But the only real path for a team like Charlotte to get game-changing talent is to get to the top of the draft and then select some. Plus, there is no assurance that Rich Cho, Charlotte’s general manager, will be back to make the picks going forward, as his contract is up at the end of this season.

The Hornets got Walker with the ninth pick in 2011 and then had the highest odds of getting the No. 1 pick in 2012, with which they most likely would have taken Anthony Davis. Instead, Charlotte got the second pick and took Kidd-Gilchrist. If Charlotte trades Walker and gets two difference makers with their first-round picks this year and next, the franchise would be set up for a real run of success for the first time since it was reintroduced to the league in 2004.

3. Fans will stop caring about the franchise

This is the most outlandish reason claimed as to why the Hornets shouldn’t trade Walker. Since the Hornets were brought back as the Charlotte Bobcats in 2004, they have made the playoffs three times in 14 seasons. They have had a winning record three times.

To put it another way: Charlotte hasn’t exactly enjoyed a basketball renaissance since the NBA returned to the city. This is no fault of Walker’s — he’s been a terrific player. But the cold, hard truth is that the Hornets have gone nowhere with him — and, based on the current construction of their roster, they don’t have a chance to go anywhere even if he stays.

Yes, trading a player as fun and likable as Walker isn’t fun — but it’s not as if trading Walker is ending some kind of golden era in Charlotte basketball. Instead, it’s giving the Hornets a chance to finally have sustained success for the first time since coming back into existence.

4. Walker isn’t going to leave in free agency

Of all the reasons given, this one might be the most understandable. Walker has openly professed his love for playing in Charlotte and has said he wants nothing to do with being traded. Fans hear that and immediately leap to the conclusion that, when Walker hits free agency, he’ll want to re-sign and stay with the team for the rest of his prime.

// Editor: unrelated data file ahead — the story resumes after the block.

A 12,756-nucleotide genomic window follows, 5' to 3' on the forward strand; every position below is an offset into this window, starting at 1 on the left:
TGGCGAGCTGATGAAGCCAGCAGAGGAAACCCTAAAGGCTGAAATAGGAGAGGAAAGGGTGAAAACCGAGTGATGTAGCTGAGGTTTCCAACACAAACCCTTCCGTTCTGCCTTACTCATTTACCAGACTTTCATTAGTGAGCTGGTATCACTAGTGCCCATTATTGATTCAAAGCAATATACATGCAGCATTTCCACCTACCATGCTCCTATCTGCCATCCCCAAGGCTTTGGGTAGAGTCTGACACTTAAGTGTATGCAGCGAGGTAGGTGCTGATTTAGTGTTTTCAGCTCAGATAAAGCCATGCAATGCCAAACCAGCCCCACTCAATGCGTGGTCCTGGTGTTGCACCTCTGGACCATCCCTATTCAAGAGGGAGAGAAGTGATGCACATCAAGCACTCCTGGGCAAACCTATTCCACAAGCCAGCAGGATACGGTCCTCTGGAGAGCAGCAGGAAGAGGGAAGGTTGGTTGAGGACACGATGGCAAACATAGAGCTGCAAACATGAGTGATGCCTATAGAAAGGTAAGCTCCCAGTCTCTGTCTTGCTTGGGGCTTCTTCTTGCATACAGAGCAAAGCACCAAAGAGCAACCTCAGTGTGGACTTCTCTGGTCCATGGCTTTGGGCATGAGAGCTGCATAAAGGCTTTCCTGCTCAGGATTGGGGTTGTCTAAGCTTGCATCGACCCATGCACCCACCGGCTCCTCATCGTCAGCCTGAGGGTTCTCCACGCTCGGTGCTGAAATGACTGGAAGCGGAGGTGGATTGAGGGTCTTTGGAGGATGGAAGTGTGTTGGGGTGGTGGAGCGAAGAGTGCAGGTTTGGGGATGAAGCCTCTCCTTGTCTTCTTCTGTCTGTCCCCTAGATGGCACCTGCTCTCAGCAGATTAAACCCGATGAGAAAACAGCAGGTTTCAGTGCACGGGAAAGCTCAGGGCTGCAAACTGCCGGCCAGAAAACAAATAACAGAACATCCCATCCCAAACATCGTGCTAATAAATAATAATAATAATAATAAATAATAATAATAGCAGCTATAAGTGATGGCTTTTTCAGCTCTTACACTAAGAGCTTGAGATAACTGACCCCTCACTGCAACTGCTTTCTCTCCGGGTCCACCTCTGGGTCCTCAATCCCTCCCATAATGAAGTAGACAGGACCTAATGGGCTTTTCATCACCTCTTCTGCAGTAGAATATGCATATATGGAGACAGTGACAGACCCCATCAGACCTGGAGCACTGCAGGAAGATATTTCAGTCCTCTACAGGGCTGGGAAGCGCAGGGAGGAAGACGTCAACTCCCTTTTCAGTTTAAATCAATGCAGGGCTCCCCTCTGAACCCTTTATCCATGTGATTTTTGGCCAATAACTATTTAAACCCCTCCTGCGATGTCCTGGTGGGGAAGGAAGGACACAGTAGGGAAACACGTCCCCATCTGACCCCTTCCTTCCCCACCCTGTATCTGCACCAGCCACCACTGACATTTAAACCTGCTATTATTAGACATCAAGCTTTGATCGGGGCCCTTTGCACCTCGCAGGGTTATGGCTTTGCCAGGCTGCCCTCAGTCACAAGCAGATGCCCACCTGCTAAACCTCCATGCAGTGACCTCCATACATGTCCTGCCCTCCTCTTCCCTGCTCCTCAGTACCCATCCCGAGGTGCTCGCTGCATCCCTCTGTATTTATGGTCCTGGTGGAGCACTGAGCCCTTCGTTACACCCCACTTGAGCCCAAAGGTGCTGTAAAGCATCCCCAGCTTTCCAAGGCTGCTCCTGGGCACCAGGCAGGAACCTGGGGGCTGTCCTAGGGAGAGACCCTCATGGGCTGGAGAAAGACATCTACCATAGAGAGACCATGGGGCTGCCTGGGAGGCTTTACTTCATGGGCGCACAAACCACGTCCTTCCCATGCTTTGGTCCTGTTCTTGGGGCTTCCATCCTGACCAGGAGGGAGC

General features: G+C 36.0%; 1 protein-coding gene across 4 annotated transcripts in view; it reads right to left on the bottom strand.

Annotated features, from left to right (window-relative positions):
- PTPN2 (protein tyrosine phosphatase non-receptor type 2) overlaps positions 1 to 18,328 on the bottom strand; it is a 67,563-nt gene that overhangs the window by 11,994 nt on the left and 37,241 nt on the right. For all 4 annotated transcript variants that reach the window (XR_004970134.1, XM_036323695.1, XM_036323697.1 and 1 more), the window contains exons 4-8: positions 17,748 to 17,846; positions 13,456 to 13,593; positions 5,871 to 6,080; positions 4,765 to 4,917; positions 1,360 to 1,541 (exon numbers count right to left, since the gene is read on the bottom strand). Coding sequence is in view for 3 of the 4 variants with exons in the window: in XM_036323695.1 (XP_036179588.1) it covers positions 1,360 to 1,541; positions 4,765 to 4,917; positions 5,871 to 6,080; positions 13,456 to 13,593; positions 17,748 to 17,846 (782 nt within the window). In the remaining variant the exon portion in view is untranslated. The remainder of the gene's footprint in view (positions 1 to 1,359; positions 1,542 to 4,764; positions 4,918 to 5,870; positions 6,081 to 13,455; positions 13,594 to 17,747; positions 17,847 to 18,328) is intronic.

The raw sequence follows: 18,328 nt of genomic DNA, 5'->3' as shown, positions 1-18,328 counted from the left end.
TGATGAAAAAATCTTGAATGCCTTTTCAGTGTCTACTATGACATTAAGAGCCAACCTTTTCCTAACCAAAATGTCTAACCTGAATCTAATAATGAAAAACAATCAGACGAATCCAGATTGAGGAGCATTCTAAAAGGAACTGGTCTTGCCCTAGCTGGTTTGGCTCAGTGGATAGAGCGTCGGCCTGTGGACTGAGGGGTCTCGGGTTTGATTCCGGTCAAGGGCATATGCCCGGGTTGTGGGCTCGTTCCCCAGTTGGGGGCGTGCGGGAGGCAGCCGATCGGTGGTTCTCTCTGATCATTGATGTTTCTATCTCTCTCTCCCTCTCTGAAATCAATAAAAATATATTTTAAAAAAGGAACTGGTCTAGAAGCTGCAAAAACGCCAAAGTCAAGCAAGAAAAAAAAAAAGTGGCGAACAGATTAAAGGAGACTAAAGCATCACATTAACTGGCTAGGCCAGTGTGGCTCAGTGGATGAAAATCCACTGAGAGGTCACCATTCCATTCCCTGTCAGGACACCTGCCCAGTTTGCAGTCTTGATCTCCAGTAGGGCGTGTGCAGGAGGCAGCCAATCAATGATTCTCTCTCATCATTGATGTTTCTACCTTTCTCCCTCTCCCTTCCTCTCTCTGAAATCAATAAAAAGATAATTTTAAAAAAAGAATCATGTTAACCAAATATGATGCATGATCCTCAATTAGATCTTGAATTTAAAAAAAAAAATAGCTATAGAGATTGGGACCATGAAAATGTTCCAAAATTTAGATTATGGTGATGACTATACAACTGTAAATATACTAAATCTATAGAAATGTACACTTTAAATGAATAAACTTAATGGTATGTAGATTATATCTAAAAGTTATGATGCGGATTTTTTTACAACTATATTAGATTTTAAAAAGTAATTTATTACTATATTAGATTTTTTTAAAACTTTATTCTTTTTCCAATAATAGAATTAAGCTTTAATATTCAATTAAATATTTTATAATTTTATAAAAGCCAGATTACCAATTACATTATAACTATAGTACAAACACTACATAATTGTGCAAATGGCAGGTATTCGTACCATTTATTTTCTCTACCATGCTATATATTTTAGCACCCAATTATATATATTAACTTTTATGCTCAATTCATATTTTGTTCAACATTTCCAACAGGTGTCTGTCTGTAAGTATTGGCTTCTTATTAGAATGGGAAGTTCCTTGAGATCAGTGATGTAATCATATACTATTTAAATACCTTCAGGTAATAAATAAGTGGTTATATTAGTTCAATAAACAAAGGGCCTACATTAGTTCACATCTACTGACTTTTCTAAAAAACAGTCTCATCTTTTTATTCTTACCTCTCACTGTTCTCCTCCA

Reality, though, makes thinking that difficult — if not impossible.

Walker, like all players in his position, is a competitive guy. And if the Hornets remain stuck in neutral (or reverse) between now and July 2019, when he hits free agency, it’s impossible to see why he would choose to stick around.

Just look at the past few seasons and all of the star players that have hit free agency. LaMarcus Aldridge, Kevin Durant and Gordon Hayward were on small market teams in far, far better situations than the one Walker currently finds himself in; all of them chose to leave for other destinations in free agency. Paul George was going to do the same, which is why the Indiana Pacers traded him.

What about the situation Charlotte finds itself in leads anyone to think Walker is going to stay? That has nothing to do with the city itself or Walker’s love for it. But is someone as competitive as he going to sign up for getting his brains beat in for the rest of his prime? It just doesn’t make sense.

Make no mistake: Trading a player like Kemba Walker is hard. But for a team in the Hornets’ position, it’s the only way forward — which is why the reasons bantered by fans to fight back against the idea of a trade have little basis in reality.